My name is Emma Bartram and I’m a Los Angeles native who has called Florida my home for the past four years. Although growing up in a big city didn’t grant very many opportunities to ‘get in touch’ with nature, I’ve always been passionate about conservation of the environment.
A deep appreciation for the natural world mixed with my love for the outdoors is what sparked my interest in travel, specifically my interest in visiting Everglades National Park – the largest subtropical wilderness area in the US. I want to share my experiences at the park to cultivate interest, appreciation and hopefully inspire others to visit for themselves!
Why you Should Visit Everglades National Park
There are no words to fully encapsulate the beauty and mystery of Everglades National Park. One minute you are driving through a cypress swamp, the next you are looking at a vast prairie, until you finally make it all the way down to the bottom of the park where you’re surrounded by mangroves and the smell of the ocean.
Most people refer to it as a swamp, but it’s actually a slow moving river! There is truly no other ecosystem like it and because of this there is something for everyone to enjoy. Whether it’s a family outing, a solo adventure, or a multi-day excursion, I believe everyone should put this park on their bucket list.
The only way to truly appreciate what the national park has to offer and to harbor an understanding of why we need to protect this ecosystem is by experiencing it first hand. The unfortunate truth is with a rising sea level and a changing climate the Everglades will begin to change more and more rapidly every year.
So where should you start, you ask? Look no further than the Anhinga Trail. I was shown the trail for the first time by someone extremely special to me during the most beautiful sunset and was far from disappointed. The trail is short and accessible, but it encapsulates the richness of life in the Glades.
You are bound to see alligators, birds, insects and fish without having to stray from the boardwalk. Since the boardwalk extends over the water, you might even get to see an alligator swim underneath you. This trail is a must and will help you see a glimpse of how much beauty the park has to offer.
Rich Flora and Fauna of the Everglades
The park certainly does not lack an abundance of unique wildlife. If you look closely during your time there, you will see all different types of birds, fish, insects, snakes, turtles and alligators. Down at the Flamingo side of the park you might even see a crocodile!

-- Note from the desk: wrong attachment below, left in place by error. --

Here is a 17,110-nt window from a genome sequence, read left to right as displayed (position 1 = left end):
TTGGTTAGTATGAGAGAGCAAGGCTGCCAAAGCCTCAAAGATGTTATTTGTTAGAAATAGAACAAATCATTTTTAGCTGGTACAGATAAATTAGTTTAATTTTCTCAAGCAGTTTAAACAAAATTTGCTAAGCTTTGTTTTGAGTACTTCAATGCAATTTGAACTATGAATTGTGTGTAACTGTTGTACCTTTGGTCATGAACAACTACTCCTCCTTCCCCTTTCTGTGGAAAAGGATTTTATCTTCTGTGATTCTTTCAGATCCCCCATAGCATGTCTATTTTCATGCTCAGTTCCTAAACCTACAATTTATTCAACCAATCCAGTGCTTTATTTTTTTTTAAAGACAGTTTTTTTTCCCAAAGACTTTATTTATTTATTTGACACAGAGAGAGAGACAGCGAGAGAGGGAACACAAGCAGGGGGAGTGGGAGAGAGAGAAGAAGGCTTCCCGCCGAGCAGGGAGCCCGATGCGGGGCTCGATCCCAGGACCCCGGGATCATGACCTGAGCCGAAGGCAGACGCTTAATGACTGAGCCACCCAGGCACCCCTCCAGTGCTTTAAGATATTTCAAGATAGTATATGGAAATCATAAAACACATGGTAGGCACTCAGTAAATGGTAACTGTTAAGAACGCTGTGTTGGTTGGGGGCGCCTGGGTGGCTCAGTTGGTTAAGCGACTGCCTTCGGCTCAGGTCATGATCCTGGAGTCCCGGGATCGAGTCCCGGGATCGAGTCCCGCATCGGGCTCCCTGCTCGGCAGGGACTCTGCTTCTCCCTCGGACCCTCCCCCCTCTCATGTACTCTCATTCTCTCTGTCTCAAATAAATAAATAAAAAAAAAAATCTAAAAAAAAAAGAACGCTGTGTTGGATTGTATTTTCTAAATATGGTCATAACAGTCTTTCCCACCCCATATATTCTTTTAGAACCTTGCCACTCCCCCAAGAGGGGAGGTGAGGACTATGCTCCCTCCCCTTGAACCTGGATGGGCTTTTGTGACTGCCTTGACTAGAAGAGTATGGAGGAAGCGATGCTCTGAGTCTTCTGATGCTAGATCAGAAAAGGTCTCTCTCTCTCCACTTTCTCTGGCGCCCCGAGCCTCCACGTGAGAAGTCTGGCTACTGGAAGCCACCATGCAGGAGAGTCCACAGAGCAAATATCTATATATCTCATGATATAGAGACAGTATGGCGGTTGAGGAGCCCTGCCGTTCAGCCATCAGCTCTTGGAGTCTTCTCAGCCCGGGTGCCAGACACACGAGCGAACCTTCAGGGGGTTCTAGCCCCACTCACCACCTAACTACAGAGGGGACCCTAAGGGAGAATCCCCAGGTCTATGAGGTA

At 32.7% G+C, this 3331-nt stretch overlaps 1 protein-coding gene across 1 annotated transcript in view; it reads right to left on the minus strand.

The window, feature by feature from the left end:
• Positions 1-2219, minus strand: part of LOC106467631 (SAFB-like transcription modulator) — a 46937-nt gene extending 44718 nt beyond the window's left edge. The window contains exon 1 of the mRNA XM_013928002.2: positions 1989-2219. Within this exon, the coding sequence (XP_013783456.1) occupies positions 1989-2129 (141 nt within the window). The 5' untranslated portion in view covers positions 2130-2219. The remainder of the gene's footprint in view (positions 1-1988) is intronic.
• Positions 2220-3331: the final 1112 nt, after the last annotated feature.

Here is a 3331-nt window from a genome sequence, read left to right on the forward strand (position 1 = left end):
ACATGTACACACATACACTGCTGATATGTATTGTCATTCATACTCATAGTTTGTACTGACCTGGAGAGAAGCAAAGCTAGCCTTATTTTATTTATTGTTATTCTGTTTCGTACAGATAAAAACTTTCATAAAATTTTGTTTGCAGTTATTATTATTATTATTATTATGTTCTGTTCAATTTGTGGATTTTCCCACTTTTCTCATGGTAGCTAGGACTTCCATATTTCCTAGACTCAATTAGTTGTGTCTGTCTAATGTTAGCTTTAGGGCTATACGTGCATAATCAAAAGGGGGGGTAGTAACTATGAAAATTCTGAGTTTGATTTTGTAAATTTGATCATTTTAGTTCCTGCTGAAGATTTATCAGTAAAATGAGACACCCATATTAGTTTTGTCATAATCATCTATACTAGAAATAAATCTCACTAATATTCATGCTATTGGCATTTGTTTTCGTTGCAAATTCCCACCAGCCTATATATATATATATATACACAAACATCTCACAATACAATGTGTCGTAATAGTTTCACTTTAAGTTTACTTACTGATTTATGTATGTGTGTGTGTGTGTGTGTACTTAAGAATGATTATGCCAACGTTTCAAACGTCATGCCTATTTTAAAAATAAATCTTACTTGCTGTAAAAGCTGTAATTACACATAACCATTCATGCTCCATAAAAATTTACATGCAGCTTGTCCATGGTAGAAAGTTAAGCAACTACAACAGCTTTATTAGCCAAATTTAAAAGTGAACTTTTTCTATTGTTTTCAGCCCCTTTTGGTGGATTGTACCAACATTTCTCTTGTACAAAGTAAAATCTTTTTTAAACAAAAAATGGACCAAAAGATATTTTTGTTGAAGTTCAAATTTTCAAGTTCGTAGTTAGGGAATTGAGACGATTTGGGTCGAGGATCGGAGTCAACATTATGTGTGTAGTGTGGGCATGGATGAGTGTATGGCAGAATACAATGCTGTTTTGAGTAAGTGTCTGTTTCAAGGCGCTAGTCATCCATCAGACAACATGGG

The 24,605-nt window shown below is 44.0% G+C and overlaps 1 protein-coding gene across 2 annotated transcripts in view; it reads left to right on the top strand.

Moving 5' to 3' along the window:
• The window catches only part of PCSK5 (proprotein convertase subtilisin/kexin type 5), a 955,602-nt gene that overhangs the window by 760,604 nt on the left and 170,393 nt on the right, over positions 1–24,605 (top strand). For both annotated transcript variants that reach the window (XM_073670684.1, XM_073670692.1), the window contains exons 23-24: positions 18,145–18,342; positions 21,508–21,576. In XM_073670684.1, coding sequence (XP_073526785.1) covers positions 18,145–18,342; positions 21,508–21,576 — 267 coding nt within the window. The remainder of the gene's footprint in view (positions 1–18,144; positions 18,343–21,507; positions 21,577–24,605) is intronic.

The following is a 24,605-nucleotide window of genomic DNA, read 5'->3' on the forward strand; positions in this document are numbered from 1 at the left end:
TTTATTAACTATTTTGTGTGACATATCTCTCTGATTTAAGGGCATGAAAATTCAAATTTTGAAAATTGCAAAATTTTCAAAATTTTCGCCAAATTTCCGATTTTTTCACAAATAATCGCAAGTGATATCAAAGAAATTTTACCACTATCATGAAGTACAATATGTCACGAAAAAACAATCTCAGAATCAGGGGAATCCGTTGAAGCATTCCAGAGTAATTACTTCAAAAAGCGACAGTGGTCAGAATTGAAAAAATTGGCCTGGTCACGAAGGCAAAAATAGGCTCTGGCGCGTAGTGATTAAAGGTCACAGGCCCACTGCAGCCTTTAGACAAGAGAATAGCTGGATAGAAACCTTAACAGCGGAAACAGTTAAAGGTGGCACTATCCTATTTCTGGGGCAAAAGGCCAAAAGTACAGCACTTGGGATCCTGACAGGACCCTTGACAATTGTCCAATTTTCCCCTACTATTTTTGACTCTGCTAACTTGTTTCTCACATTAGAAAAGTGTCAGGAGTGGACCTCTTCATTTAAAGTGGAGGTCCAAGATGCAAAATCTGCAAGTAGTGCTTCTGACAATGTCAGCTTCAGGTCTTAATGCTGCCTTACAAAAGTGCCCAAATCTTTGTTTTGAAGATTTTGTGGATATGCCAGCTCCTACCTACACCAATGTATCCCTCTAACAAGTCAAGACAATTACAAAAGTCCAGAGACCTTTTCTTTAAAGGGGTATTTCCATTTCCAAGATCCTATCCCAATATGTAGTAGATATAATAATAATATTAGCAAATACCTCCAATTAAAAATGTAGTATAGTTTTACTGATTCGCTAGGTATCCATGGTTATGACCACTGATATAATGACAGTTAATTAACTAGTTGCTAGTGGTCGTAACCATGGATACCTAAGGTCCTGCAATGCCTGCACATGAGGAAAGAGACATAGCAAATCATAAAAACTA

Although most people associate alligators with Florida, very few realize that you can see alligators and crocodiles on the same day here, a usually uncommon occurrence. A favorite animal of mine is the softshell turtle, so be sure to keep an eye out for these funky looking creatures! Other animals unique to this ecosystem are manatees and the Florida panther.
Keep in mind that the plants in the area are equally as fascinating! Orchid diversity in the Glades is impressive and the ‘ghost orchid’ is a rare plant that people spend copious amounts of time searching for in the Everglades. Life in the swamp is not to be underestimated.
Top 5 Things To Do at Everglades National Park
- Rent or bring your own bike to Shark Valley. The trail is a 15-mile loop with a great observation tower located about halfway through.
- Kayak or canoe around the Ten Thousand Islands. If you are feeling adventurous look into camping on a chickee (a raised wooden platform right over the water)!
- Hop on an airboat tour of Everglades.
- Hike on one of the park’s many trails, such as the Anhinga Trail.
- Go wildlife watching! You never know what animal might surprise you.
Where to Stay at Everglades National Park
Big Cypress National Preserve and Everglades National Park are the most popular places to stay if you’re looking for the complete camping experience. Campsites are scattered along the road that connect the two.
If you are looking for a unique camping experience, rent a kayak and camp on a sheltered floating platform called a chickee in the Ten Thousand Islands. These sites are raised right off the water and give you the chance to be completely submerged in the intricate ecosystem (a permit is required).
If you’re looking for a hotel where the park is still easily accessible, Everglades City is your best bet! If you are looking for a less rustic experience, Miami is only an hour away from the entrance of the park and the hotel, hostel, and airbnb options there are endless!
Need to Know Before you Go
Although I recommend visiting during all seasons, summer is unfortunately not for the faint of heart. Between the heat and the mosquitos most people steer clear during this time. However, if you can brave the conditions, this is one of the most rewarding times to go because it’s during the wet season. This means the swamp is crawling with life!
However, winter temperatures are more manageable and the ecosystem is equally as beautiful if you decide to visit then. Because the park is so large, a car is necessary unless you book with a company that can provide transportation from a nearby city like Miami (where most travelers fly in).
Lastly, visit the park with an open mind. Florida sometimes has a bad reputation, but you can’t have an opinion about it until you visit it for yourself. The Everglades are truly like no other place in the world, so come ready to be amazed!